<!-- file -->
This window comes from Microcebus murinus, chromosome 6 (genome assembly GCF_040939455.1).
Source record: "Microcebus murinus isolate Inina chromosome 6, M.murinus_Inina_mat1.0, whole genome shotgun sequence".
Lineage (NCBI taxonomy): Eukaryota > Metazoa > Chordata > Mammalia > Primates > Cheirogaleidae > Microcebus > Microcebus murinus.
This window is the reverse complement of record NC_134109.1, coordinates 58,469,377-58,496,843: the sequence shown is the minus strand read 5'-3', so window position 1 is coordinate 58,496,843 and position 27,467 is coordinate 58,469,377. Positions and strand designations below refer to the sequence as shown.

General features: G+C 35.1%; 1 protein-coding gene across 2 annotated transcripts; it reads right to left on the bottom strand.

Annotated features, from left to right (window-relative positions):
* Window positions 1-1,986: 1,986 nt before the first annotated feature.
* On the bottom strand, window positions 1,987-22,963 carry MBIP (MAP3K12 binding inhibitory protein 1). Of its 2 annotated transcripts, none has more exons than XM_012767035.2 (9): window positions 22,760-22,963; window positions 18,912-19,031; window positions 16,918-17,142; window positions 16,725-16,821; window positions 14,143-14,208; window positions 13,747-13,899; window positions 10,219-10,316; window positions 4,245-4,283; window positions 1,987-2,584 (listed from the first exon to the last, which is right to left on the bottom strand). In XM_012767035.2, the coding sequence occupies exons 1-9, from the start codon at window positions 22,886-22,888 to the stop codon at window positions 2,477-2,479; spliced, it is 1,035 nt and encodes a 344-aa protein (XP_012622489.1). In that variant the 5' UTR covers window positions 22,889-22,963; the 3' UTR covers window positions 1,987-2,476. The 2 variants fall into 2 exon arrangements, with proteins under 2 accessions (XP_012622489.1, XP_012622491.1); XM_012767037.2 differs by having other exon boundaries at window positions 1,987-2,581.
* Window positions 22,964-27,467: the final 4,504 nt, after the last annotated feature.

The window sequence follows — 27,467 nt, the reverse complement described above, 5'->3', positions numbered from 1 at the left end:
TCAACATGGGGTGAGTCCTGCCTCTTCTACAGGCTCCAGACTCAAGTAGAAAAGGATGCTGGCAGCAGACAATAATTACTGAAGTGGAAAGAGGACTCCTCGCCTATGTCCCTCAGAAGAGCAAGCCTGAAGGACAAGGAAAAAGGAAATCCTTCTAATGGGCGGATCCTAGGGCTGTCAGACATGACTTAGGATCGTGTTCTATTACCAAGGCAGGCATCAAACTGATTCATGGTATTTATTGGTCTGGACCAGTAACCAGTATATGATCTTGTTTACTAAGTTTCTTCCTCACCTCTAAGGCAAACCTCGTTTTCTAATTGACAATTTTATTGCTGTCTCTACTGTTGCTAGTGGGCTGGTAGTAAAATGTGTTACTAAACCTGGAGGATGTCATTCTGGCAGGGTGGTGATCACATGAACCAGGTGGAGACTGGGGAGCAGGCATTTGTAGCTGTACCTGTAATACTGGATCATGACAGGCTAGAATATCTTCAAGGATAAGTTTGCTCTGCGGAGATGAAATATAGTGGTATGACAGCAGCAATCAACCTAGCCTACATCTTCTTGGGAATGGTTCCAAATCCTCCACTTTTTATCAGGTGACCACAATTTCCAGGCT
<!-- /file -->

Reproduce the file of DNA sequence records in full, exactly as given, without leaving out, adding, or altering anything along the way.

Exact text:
This window comes from Microcebus murinus, chromosome 6 (genome assembly GCF_040939455.1).
Source record: "Microcebus murinus isolate Inina chromosome 6, M.murinus_Inina_mat1.0, whole genome shotgun sequence".
Lineage (NCBI taxonomy): Eukaryota > Metazoa > Chordata > Mammalia > Primates > Cheirogaleidae > Microcebus > Microcebus murinus.
This window is the reverse complement of record NC_134109.1, coordinates 58,469,377-58,496,843: the sequence shown is the minus strand read 5'-3', so window position 1 is coordinate 58,496,843 and position 27,467 is coordinate 58,469,377. Positions and strand designations below refer to the sequence as shown.

General features: G+C 35.1%; 1 protein-coding gene across 2 annotated transcripts; it reads right to left on the bottom strand.

Annotated features, from left to right (window-relative positions):
* Window positions 1-1,986: 1,986 nt before the first annotated feature.
* On the bottom strand, window positions 1,987-22,963 carry MBIP (MAP3K12 binding inhibitory protein 1). Of its 2 annotated transcripts, none has more exons than XM_012767035.2 (9): window positions 22,760-22,963; window positions 18,912-19,031; window positions 16,918-17,142; window positions 16,725-16,821; window positions 14,143-14,208; window positions 13,747-13,899; window positions 10,219-10,316; window positions 4,245-4,283; window positions 1,987-2,584 (listed from the first exon to the last, which is right to left on the bottom strand). In XM_012767035.2, the coding sequence occupies exons 1-9, from the start codon at window positions 22,886-22,888 to the stop codon at window positions 2,477-2,479; spliced, it is 1,035 nt and encodes a 344-aa protein (XP_012622489.1). In that variant the 5' UTR covers window positions 22,889-22,963; the 3' UTR covers window positions 1,987-2,476. The 2 variants fall into 2 exon arrangements, with proteins under 2 accessions (XP_012622489.1, XP_012622491.1); XM_012767037.2 differs by having other exon boundaries at window positions 1,987-2,581.
* Window positions 22,964-27,467: the final 4,504 nt, after the last annotated feature.

The window sequence follows — 27,467 nt, the reverse complement described above, 5'->3', positions numbered from 1 at the left end:
TCAACATGGGGTGAGTCCTGCCTCTTCTACAGGCTCCAGACTCAAGTAGAAAAGGATGCTGGCAGCAGACAATAATTACTGAAGTGGAAAGAGGACTCCTCGCCTATGTCCCTCAGAAGAGCAAGCCTGAAGGACAAGGAAAAAGGAAATCCTTCTAATGGGCGGATCCTAGGGCTGTCAGACATGACTTAGGATCGTGTTCTATTACCAAGGCAGGCATCAAACTGATTCATGGTATTTATTGGTCTGGACCAGTAACCAGTATATGATCTTGTTTACTAAGTTTCTTCCTCACCTCTAAGGCAAACCTCGTTTTCTAATTGACAATTTTATTGCTGTCTCTACTGTTGCTAGTGGGCTGGTAGTAAAATGTGTTACTAAACCTGGAGGATGTCATTCTGGCAGGGTGGTGATCACATGAACCAGGTGGAGACTGGGGAGCAGGCATTTGTAGCTGTACCTGTAATACTGGATCATGACAGGCTAGAATATCTTCAAGGATAAGTTTGCTCTGCGGAGATGAAATATAGTGGTATGACAGCAGCAATCAACCTAGCCTACATCTTCTTGGGAATGGTTCCAAATCCTCCACTTTTTATCAGGTGACCACAATTTCCAGGCT